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QUICHE: The Next Big Thing… Again?jan2016-quiche

Sometimes it is called an Egg Tart, or a Galette by the fancier folk, but anytime an eggy, creamy custard filling is poured into a pastry crust and baked will always be quiche to me. Quiche was big in the ‘70s. My mother served it to her girlfriends at her monthly ladies brunches, quiche was on the lunch menu at some of your more chichi restaurants, and it evidently was the dish that defined who real men were.

Though I have always loved quiche, galettes and tartlettes (or whatever they’re calling them these days) and never felt they fell out of fashion, it did take a bad rap for a while when all the “farm to table” excitement started stirring.

Well quiche is back and bigger (and better) than ever. It is once again making its way onto the menus at our local restaurants, and it has shown up on the cover of some of our top food magazines looking all updated and dapper.

And, boy, am I happy about it.

When I opened the bakery, one of our wholesale accounts requested “Little savory hand pies” for one of their lunch items and I was delighted to oblige. We have them in the case at Bake Sale where they sell well in the morning for a quick breakfast on the run and they are equally popular at lunch where we pair them with a little green salad.

I was recently asked for the recipe by David Nelson from San Diego Home & Garden magazine so he could print it for a New Year’s brunch piece he was writing. I scaled down the recipe for home use to share it with you here:

This little savory hand pie is favorite down at Bake Sale Bakery as we have many who stop in to have one for breakfast each morning on their way to work. I like to serve this in the evening alongside a salad for a nice light supper and it works beautifully on a buffet table for entertaining.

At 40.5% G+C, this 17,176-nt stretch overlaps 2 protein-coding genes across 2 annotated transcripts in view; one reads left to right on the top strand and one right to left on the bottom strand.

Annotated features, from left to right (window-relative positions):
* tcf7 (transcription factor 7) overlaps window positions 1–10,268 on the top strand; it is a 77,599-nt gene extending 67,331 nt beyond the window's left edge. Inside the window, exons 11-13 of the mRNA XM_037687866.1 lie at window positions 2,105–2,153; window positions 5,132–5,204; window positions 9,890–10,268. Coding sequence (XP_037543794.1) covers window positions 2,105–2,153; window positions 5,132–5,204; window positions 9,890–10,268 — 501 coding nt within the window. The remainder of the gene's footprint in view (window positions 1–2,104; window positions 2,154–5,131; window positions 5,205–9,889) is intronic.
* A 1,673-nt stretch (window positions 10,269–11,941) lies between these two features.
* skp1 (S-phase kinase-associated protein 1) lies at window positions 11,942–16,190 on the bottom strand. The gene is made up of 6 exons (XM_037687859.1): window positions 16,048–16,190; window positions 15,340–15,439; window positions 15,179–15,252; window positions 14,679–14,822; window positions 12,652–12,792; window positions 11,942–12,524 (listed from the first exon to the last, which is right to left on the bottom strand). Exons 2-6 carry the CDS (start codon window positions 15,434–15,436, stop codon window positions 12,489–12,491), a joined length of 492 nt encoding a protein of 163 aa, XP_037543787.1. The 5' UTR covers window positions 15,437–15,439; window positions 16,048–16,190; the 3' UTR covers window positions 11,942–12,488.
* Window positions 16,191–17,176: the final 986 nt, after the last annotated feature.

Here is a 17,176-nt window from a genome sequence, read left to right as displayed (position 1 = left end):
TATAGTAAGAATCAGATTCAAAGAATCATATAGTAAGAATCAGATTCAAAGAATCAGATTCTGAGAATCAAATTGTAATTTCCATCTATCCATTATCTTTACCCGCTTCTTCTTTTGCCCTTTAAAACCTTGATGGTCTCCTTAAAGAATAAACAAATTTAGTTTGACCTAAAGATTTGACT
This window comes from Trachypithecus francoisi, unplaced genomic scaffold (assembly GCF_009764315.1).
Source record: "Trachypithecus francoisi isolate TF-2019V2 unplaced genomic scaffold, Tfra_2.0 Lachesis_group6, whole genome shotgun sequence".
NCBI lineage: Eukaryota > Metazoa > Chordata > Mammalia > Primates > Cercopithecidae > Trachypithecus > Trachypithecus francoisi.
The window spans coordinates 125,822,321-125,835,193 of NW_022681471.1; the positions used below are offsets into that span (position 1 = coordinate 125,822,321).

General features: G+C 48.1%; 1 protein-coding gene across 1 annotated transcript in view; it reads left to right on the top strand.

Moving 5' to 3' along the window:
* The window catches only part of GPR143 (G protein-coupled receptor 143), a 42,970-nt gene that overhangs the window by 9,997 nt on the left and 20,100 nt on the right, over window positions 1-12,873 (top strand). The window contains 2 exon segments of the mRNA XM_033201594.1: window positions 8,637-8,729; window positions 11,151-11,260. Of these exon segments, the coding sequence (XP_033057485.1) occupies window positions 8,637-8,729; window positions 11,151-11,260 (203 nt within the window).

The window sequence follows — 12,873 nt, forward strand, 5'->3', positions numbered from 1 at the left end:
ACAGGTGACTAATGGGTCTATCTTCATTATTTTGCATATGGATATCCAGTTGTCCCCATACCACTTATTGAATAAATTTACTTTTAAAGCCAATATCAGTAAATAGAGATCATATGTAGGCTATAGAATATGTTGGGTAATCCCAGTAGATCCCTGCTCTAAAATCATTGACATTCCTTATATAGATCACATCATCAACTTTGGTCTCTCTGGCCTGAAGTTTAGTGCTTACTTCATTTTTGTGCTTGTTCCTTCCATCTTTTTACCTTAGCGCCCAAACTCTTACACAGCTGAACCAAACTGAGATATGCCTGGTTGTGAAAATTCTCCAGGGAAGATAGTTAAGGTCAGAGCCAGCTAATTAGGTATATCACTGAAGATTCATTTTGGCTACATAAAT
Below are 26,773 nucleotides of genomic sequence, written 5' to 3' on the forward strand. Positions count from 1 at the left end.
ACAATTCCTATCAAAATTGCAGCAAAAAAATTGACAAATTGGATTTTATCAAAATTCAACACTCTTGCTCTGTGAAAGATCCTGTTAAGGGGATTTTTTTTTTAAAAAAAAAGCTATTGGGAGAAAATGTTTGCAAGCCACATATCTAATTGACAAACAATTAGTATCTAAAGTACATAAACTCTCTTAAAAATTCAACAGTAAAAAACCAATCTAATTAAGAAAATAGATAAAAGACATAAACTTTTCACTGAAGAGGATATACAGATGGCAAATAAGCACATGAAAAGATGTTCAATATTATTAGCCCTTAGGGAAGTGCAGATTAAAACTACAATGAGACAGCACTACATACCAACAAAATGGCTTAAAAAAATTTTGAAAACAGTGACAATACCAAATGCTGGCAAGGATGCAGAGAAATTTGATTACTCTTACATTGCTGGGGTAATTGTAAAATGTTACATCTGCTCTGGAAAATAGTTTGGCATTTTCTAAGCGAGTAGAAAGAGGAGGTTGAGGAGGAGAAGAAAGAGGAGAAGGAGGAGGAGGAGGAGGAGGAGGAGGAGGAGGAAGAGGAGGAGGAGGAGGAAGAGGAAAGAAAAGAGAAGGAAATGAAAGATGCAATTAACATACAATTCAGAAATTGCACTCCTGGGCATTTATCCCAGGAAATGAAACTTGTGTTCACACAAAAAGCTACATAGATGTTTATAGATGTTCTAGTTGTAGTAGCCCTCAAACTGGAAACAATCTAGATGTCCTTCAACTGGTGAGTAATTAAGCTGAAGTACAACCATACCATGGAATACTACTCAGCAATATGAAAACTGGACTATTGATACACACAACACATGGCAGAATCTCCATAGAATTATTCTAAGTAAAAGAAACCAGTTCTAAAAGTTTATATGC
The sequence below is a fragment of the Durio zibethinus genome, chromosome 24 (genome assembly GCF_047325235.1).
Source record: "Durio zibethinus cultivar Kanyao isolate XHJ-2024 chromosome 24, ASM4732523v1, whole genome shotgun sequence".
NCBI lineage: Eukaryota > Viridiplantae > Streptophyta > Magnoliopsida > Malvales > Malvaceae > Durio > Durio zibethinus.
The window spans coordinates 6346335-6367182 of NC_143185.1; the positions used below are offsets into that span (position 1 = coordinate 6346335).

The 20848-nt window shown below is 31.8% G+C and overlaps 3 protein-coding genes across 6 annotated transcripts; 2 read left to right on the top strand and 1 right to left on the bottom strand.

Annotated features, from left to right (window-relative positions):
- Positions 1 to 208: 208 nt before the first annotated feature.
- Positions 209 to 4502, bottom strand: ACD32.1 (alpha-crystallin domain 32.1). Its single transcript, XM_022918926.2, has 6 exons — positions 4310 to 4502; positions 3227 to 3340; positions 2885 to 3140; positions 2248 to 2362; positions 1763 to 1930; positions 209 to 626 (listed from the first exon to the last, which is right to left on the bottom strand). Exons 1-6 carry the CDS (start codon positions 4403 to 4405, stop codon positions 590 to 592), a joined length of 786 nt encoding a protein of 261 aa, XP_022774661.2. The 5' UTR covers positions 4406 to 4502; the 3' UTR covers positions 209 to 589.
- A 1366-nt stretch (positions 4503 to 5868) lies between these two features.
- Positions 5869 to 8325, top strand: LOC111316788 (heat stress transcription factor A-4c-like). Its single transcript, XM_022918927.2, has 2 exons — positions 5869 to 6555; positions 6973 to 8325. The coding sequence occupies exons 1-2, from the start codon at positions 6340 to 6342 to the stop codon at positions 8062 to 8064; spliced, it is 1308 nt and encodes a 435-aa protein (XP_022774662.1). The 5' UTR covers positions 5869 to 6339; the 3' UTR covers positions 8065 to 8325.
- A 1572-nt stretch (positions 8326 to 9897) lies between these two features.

This would be a great New Year’s Eve dish as it pairs well with champagne and it would be equally delicious on the New Year’s Day breakfast table along with some fruit.

Here is the recipe for our Easy As “Pie Dough.” This is enough dough to make 5-6 small cupcake pan-sized hand pies.

Black Forest Ham, Leek and Gruyere Mini Quiche

METHOD:
*cut butter and shortening into small cubes and put in freezer
1. Combine flour, salt and sugar in the bowl of a food processor
2. Sprinkle butter and shortening over the dry ingredients and toss to coat
Pulse until the fat is pea sized, but not smaller.
3. Dump the dry/fat mixture into a bowl and add water a few TBSPs at a time. Use a fork to toss the mixture and evenly distribute the liquid. Continue to add water until the dough, while still shaggy but holds together when pressed against the side of the bowl.
4. Form the dough into a disk and wrap tightly. Let disk cool in the refrigerator for at least two hours but up to two days.
5. When ready, roll the dough out to fit the size of your pie tin, making sure it is large enough to come up an inch to an inch and a half on the sides. WORK QUICKLY IN A COOL ROOM SO THE DOUGH DOES NOT BECOME WARM.
6. Line with foil. Fill the tin with dried beans or pie weights and blind bake at 375 degrees until light golden brown.* Remove the foil and weights and bake a few minutes longer to assure the bottom bakes. Be sure and blind bake the little shells long enough to get them baked through but not browned before adding the fillings and custard.

FILLING

2 TBS Butter
2 Leeks White and Green Part (only tender part) chopped.
2 Cups Heavy Cream
2/3 tsp Sea Salt
½ tsp Black Pepper
¼ tsp Cayenne Pepper
½ tsp Nutmeg
1 Cup Grated Gruyere Cheese (or Swiss if preferred)
1 Cup Diced Black Forest Ham
4 Large Eggs

Melt butter in a large sauté pan over medium high heat and cook leeks until they soften. Remove from the heat and let cool.

TO MAKE THE CUSTARD

Whisk the cream and milk, eggs, salt, pepper, cayenne and nutmeg in a large mixing bowl.

Divide the leeks and ham evenly in each in mini quiche and top with cheese. Pour the custard over the top of each filling at least a quarter of an inch lower than your crust.

Place in a 400-degree oven and bake for approx. 25-30 minutes until center is set. You can test this by wiggling the quiche, or doing the toothpick test you do for cakes.

Allow to cool at least 10 minutes before serving. These are delicious at room temperature and even chilled.

    

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